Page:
“Well I left my home in the Everglades, down on the Okeechobee ocean. My shoes were filled with a wandering dust and my head full of silly notions. Oh, I got me a job on an old share boat that took me out to sea, where the shrimp were big and they sure did stink to an old bean picker like me. Well, I wanna go home where the wildcats roam and the sugarcane grows real tall, I wanna go back where the land is black and the little guy said you are ‘Down on the Okeechobee Ocean.’”
“I think that says a lot about Mel,” Mrs. Bohlen said, “and how he felt about this area. And when you talk about the black dirt, it’s all about that.”
Then she yielded to Commissioner Bennie Everett III, who continued along those lines: “‘Because there ain’t no California where the water tastes like wine. Ain’t no big rock candy mountain where you feel good all the time. I ain’t found that old blue bayou, though I roamed my whole life long, searching for my blue heaven, heard somewhere it’s called home.’”
Commissioner Everett went on to read the Pahokee City Commission’s resolution in memory of Mr. Tillis and declaring that Nov. 19 “shall henceforth be known and celebrated as Mel Tillis Day.”
The commissioners then gathered with Mr. Tillis’s daughters to present a framed copy of the city’s proclamation, and Cindy Tillis Shorey, who grew up in Nashville as the third of his six children, stood to say a few words.
“I haven’t been here in 50 years, and Carrie and I and the whole family — it won’t be another 50 years. We want to come back, we want to participate however we can, and if you do indeed revitalize Pahokee High School — that was the one building I really wanted to see — we want to be part of it,” Mrs. Shorey said, fighting back her emotions. “One thing I want to share, and then I’m going to let Carrie talk, because she won’t cry: The most significant dream that I’ve had since my dad passed was immediately after ... and I believe the Lord speaks to us in dreams. I dreamed of my dad standing on the avenue, and when we drove to the levee, I knew where that dream was, so God showed me that. And he loved this land ... and that he grew up here. And I have to tell you, coming here has just given me a whole new beauty for his homeland. And thank you so much!”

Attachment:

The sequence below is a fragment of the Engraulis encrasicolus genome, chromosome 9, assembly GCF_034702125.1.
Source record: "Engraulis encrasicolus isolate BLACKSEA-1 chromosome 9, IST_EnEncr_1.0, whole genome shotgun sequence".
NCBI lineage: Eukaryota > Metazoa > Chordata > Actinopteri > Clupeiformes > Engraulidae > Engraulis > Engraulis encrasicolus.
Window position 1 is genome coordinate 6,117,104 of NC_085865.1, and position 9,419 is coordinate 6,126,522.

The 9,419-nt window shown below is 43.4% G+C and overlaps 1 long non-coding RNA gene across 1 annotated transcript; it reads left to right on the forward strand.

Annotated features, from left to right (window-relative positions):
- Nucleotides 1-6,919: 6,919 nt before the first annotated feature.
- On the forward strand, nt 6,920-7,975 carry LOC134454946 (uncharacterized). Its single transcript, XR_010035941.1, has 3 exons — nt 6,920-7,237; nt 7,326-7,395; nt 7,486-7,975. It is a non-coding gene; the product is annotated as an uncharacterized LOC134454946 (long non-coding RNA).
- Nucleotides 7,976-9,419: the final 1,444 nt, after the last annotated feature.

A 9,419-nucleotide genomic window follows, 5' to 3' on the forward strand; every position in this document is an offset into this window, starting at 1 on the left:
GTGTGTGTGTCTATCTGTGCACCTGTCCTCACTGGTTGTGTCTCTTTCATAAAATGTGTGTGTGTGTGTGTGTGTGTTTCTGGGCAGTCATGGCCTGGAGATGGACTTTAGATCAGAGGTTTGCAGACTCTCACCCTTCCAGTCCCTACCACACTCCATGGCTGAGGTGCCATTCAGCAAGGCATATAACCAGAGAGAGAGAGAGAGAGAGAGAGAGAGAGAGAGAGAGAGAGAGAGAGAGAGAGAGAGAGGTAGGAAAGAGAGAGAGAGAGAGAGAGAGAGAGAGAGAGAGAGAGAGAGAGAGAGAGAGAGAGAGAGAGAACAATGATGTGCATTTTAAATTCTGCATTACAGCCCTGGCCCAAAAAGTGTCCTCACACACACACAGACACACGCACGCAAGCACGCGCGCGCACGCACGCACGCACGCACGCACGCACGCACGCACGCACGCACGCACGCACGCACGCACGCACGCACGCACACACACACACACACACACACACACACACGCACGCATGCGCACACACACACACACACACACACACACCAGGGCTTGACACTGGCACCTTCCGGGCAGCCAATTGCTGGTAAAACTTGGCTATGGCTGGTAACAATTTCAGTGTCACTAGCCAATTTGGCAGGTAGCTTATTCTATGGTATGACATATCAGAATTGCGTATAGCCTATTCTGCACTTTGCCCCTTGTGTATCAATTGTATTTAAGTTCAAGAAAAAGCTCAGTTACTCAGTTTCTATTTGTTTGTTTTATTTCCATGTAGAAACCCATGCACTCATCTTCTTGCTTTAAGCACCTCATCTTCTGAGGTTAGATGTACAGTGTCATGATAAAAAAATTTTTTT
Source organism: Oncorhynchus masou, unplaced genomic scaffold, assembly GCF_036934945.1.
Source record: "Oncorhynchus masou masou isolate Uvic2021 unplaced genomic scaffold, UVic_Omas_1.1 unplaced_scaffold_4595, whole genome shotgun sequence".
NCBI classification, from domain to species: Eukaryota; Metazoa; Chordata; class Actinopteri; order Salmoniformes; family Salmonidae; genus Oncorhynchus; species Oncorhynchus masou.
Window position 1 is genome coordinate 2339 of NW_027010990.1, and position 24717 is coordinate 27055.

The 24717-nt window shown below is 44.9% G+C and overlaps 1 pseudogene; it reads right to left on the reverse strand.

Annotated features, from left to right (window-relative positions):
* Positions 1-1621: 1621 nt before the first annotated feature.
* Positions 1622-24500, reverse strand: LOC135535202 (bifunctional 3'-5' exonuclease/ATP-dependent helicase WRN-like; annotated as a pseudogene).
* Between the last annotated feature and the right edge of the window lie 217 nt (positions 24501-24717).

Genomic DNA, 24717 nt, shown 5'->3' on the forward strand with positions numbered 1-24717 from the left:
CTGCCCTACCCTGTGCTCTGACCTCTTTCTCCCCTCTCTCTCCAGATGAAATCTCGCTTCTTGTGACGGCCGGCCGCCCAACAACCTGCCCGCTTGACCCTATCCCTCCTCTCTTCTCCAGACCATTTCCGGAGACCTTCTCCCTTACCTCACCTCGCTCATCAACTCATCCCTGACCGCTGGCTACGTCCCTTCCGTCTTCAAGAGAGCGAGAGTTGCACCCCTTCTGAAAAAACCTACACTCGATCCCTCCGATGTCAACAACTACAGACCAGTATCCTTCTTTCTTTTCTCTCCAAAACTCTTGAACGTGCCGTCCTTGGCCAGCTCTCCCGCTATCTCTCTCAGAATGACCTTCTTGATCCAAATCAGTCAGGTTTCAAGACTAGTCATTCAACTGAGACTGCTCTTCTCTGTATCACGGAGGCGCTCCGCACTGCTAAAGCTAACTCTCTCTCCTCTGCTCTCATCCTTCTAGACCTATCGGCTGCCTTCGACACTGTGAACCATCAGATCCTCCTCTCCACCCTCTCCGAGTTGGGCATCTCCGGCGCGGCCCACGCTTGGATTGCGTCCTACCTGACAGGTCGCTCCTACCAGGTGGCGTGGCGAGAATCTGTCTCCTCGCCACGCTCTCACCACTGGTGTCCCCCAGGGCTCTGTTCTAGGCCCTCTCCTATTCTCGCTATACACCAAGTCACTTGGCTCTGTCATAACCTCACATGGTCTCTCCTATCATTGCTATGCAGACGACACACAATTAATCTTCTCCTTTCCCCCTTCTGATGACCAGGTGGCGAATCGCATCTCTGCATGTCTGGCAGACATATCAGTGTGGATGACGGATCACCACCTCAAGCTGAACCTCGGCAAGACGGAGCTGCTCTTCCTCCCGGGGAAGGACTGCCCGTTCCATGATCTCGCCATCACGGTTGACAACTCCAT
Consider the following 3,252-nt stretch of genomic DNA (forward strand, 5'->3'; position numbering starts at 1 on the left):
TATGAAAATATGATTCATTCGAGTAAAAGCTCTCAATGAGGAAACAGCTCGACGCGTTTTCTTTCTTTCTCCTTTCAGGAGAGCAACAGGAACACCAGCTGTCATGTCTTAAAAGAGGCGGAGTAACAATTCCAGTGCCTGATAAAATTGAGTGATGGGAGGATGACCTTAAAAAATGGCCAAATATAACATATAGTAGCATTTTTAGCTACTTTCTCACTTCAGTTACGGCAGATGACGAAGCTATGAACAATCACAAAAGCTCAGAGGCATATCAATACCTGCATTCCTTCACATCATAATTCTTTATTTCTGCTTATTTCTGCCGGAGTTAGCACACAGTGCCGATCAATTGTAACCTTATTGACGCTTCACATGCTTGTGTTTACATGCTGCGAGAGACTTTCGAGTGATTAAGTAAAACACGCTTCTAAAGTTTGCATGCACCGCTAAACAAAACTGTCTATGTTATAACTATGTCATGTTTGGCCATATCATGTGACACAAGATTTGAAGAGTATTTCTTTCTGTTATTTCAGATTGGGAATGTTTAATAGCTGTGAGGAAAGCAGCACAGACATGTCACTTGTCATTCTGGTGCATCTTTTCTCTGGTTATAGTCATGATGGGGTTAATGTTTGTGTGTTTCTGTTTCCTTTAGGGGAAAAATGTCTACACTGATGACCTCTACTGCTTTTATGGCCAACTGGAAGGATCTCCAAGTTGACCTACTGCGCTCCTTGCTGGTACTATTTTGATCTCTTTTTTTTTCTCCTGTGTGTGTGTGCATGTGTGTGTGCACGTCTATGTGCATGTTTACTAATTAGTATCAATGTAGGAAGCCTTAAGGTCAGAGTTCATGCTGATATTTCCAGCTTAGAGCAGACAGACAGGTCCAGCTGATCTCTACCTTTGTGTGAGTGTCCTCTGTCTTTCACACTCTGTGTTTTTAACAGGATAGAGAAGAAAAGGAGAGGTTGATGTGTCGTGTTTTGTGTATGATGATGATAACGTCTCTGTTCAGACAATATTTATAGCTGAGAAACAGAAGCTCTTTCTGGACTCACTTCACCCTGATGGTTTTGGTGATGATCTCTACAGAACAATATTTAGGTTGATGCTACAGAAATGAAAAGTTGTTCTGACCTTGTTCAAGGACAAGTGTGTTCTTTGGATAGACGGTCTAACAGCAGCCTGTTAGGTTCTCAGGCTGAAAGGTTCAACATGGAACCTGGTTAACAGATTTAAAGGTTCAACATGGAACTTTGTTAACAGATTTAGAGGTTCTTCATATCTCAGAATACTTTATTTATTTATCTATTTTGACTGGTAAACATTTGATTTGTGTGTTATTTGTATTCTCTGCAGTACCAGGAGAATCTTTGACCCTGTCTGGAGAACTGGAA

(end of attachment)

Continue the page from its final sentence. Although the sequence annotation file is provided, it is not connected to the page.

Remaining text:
Then Mr. Tillis’s second-youngest child, daughter Carrie, took the microphone. “Dad, in any given year ... he would do sometimes upwards of 300 shows a year, and at every single show, when he got to the point where he’d done all his hit songs, he’d start telling stories. And it started with, ‘I grew up in a little farming community on the banks of Lake Okeechobee, in a little place called Pahokee, Florida,’ and he talked about his uncle Ernest ... and he told the most beautiful stories. He talked about goin’ fishin’ ... and havin’ the big fish fries, and family. He had a great love affair with the State of Florida and never lost it. ... Every day, he was a Florida boy.
“So, please know that even today, we’re so honored that his memory, that you chased back his memory,” said Ms. Tillis. “Well, it went alive, every day, anytime anybody drives through here, that he is remembered. It’s so important to keep his memory alive. Thank you so much for this honor and the beautiful words and the day as well.”
She promised that the Tillis children would come back and visit Pahokee more often in the future. After the ceremony, Mrs. Shorey said surviving Tillis family members — of whom several are performing or otherwise involved in the music industry today — would try to establish a fundraiser on Mel Tillis Day to benefit children in some way, adding that Mr. Tillis “was always for the children” so it would befit his legacy for such an event to be planned in his name.
Chris Felker can be reached at firstname.lastname@example.org.